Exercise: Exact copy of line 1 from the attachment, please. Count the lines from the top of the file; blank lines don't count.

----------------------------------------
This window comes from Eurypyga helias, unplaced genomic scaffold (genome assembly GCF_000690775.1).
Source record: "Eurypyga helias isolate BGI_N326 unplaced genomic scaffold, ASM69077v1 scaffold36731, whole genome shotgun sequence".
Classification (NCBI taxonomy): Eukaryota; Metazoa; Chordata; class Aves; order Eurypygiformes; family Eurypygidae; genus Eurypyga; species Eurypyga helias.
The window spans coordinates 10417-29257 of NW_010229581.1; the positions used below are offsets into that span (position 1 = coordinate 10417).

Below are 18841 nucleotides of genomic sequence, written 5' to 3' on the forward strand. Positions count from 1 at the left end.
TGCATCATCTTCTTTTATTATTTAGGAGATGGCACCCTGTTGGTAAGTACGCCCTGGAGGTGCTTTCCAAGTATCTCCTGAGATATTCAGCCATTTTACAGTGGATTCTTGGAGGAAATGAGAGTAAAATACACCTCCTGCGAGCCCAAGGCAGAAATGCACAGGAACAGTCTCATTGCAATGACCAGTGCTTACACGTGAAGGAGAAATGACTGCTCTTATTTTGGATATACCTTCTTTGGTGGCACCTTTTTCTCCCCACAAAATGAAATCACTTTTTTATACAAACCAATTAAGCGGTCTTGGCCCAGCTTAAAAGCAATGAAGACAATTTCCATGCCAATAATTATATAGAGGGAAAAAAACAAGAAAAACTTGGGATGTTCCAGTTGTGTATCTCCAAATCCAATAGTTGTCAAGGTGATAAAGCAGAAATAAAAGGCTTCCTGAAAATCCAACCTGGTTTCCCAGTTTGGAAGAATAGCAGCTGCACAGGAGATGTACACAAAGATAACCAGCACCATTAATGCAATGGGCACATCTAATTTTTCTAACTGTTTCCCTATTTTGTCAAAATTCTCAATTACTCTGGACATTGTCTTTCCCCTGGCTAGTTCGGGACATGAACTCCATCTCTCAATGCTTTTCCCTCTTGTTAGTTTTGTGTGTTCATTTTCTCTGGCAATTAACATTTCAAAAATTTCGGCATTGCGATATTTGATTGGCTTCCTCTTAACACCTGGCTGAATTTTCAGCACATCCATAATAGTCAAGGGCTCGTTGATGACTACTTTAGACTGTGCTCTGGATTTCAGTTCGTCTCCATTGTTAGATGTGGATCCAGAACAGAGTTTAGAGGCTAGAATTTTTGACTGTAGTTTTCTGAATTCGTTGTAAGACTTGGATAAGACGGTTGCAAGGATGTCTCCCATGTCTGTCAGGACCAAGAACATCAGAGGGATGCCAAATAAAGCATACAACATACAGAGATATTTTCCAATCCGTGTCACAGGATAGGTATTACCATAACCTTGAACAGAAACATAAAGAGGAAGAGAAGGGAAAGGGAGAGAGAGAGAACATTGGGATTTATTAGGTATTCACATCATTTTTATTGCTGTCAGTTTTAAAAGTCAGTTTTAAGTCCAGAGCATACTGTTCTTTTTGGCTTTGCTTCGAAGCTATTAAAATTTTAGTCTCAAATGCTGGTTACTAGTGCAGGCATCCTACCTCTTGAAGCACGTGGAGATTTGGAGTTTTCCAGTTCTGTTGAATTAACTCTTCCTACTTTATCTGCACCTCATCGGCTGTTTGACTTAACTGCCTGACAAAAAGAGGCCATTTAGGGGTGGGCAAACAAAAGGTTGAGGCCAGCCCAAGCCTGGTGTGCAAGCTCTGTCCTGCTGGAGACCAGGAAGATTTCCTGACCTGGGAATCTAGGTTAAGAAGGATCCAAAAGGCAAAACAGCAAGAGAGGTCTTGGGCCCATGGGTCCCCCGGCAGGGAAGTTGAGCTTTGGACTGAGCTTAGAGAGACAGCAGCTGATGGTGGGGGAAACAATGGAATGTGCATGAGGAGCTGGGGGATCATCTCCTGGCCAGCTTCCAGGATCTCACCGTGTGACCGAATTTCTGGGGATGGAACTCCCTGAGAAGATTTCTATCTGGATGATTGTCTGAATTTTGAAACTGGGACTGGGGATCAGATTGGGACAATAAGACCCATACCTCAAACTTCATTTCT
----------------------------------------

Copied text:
This window comes from Eurypyga helias, unplaced genomic scaffold (genome assembly GCF_000690775.1).